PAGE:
Another exciting element of the ‘hybrid’ commercial partnership between Messi and Adidas is that Adidas has opened a ‘Messi Gallery’ in Barcelona, which is an exchange that takes advantage of Messi’s vibrant role in popular culture as part of the Adidas ‘Team Messi’ campaign. The gallery was open to the public for one month in 2013 and portrayed the extraordinary football skills and accolades of Lionel Messi and acted as an introductory event to showcase the adizero Messi boots and his accomplishment of winning four consecutive FIFA Ballon d’Or trophies from 2009 to 2012. The ‘Team Messi’ campaign is a unique movement dedicated to emphasize Messi’s astonishing style of play and to allow football fans to get more insights into the life of their hero Lionel Messi. The brand delivery of the campaign underscored how Messi plays the world’s most popular game applying the ‘Messi Mantra’, a philosophy that stresses the conduct and values characterizing the Argentinian super star.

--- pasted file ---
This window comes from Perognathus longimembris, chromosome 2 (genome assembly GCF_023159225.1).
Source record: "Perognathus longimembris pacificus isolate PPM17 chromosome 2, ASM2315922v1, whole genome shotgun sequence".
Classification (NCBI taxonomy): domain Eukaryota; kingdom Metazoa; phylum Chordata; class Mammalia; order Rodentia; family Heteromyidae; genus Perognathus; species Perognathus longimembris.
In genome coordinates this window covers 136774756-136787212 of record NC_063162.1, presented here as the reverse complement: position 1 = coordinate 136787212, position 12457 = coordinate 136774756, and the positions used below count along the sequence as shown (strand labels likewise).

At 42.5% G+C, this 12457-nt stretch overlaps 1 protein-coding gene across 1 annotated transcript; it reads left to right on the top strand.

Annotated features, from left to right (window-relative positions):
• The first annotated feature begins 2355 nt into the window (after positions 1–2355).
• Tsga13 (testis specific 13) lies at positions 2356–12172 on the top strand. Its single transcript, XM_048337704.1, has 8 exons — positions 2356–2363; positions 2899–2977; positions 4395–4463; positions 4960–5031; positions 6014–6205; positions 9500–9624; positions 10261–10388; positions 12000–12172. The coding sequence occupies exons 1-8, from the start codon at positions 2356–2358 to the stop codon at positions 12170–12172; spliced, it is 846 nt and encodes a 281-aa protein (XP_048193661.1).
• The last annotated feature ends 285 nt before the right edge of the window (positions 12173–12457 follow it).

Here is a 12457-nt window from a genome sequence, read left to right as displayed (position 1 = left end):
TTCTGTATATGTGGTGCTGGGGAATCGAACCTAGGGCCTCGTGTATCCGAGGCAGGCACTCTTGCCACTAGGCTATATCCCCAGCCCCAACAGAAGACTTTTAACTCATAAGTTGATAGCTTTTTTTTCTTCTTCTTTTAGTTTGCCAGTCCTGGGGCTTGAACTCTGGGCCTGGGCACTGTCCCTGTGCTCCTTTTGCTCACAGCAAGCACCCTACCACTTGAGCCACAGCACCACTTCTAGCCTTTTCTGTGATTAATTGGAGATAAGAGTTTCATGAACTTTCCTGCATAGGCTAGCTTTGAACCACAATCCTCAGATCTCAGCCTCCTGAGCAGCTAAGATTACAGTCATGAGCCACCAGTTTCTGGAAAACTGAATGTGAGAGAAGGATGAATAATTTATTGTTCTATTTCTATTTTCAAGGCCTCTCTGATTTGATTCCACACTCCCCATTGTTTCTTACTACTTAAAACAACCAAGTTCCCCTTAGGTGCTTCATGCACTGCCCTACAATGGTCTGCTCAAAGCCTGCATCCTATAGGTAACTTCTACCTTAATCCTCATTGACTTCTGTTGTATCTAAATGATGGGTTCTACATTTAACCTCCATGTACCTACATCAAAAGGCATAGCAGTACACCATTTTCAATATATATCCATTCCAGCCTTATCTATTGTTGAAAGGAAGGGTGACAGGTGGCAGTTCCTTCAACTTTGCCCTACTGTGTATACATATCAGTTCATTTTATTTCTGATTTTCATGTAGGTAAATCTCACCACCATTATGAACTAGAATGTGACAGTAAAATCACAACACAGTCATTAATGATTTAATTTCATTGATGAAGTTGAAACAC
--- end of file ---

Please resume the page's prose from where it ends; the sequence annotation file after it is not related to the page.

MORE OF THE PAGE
Photos: Various ‘Team Messi’ platforms, e.g. Facebook & Twitter (source: Adidas).
This post mirrors how Lionel Messi’s personal brand and its relative strong level of consistency adds value to Adidas and vice versa. The strong marketing vehicle of Adidas adds significant transfer benefits to Messi’s personal brand in the way that it boosts him on various platforms globally. Messi’s performances on the pitch speak for themselves and he has already matured despite his young age and established himself as a global super star so this is a partnership that may prove to be strong and enhance further in the years to come.
Adidas’s YouTube Channel.
Cortsen, K. (2013). Annika Sörenstam–a hybrid personal sports brand. Sport, Business and Management: An International Journal, 3(1), pp. 37-62.
No comments yet.